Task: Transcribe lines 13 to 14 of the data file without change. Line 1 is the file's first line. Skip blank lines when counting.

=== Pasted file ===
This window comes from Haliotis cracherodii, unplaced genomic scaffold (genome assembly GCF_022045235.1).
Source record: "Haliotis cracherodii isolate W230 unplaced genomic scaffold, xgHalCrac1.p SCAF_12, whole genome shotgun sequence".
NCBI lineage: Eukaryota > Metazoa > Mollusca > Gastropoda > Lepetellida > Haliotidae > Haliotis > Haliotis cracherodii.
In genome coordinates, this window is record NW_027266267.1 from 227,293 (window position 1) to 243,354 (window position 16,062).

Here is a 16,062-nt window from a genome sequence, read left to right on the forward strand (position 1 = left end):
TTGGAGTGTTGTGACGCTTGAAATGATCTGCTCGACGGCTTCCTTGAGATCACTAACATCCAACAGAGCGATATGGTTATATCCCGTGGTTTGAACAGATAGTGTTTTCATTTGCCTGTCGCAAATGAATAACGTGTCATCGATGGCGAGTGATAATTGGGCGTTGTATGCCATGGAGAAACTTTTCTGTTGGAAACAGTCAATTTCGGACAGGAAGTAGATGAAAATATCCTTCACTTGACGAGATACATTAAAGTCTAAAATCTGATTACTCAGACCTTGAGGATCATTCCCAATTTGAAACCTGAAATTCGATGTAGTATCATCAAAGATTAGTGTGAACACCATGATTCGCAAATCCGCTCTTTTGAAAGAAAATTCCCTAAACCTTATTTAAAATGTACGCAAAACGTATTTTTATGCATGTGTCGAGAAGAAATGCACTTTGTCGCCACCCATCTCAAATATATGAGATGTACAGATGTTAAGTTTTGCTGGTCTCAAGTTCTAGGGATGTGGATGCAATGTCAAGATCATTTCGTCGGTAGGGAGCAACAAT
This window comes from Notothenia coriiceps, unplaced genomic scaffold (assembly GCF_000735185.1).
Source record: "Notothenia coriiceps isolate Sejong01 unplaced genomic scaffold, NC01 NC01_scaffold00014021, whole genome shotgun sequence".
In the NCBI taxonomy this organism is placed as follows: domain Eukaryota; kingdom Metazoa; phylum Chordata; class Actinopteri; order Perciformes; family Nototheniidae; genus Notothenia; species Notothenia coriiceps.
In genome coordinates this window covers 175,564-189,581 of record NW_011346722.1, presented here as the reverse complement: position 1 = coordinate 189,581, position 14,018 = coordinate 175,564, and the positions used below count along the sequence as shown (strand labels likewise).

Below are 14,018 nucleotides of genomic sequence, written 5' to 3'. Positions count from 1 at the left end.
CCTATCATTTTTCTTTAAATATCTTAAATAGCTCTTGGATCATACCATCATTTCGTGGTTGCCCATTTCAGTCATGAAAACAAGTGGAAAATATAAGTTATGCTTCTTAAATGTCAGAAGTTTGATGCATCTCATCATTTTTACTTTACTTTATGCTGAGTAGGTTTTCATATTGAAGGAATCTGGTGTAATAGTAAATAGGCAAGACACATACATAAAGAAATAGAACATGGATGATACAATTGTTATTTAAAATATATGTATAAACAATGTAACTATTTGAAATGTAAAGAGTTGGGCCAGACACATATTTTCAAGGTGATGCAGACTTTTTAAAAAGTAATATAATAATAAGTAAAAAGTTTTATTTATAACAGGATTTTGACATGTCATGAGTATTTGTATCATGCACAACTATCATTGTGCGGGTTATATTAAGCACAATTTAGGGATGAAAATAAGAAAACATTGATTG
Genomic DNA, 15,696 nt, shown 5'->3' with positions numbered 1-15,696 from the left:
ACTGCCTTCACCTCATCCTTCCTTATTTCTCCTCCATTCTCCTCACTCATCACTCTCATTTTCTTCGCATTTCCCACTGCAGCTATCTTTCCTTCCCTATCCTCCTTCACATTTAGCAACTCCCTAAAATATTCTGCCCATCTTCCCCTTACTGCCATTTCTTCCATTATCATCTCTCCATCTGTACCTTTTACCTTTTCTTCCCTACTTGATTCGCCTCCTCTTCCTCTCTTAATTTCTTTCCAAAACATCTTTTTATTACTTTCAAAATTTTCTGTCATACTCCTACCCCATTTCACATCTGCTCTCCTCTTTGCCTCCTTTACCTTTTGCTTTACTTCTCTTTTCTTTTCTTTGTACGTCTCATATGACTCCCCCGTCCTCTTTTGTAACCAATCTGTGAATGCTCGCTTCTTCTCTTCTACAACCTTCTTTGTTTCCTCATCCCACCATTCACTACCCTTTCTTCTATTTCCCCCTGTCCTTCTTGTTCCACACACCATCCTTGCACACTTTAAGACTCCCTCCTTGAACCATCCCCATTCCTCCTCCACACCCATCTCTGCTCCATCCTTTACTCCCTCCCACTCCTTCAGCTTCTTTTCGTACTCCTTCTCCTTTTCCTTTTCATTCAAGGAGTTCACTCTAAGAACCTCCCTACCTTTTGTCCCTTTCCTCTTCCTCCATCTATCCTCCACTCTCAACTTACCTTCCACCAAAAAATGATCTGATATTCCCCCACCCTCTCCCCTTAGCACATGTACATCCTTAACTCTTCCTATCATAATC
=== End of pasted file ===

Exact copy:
Genomic DNA, 15,696 nt, shown 5'->3' with positions numbered 1-15,696 from the left:
ACTGCCTTCACCTCATCCTTCCTTATTTCTCCTCCATTCTCCTCACTCATCACTCTCATTTTCTTCGCATTTCCCACTGCAGCTATCTTTCCTTCCCTATCCTCCTTCACATTTAGCAACTCCCTAAAATATTCTGCCCATCTTCCCCTTACTGCCATTTCTTCCATTATCATCTCTCCATCTGTACCTTTTACCTTTTCTTCCCTACTTGATTCGCCTCCTCTTCCTCTCTTAATTTCTTTCCAAAACATCTTTTTATTACTTTCAAAATTTTCTGTCATACTCCTACCCCATTTCACATCTGCTCTCCTCTTTGCCTCCTTTACCTTTTGCTTTACTTCTCTTTTCTTTTCTTTGTACGTCTCATATGACTCCCCCGTCCTCTTTTGTAACCAATCTGTGAATGCTCGCTTCTTCTCTTCTACAACCTTCTTTGTTTCCTCATCCCACCATTCACTACCCTTTCTTCTATTTCCCCCTGTCCTTCTTGTTCCACACACCATCCTTGCACACTTTAAGACTCCCTCCTTGAACCATCCCCATTCCTCCTCCACACCCATCTCTGCTCCATCCTTTACTCCCTCCCACTCCTTCAGCTTCTTTTCGTACTCCTTCTCCTTTTCCTTTTCATTCAAGGAGTTCACTCTAAGAACCTCCCTACCTTTTGTCCCTTTCCTCTTCCTCCATCTATCCTCCACTCTCAACTTACCTTCCACCAAAAAATGATCTGATATTCCCCCACCCTCTCCCCTTAGCACATGTACATCCTTAACTCTTCCTATCATAATC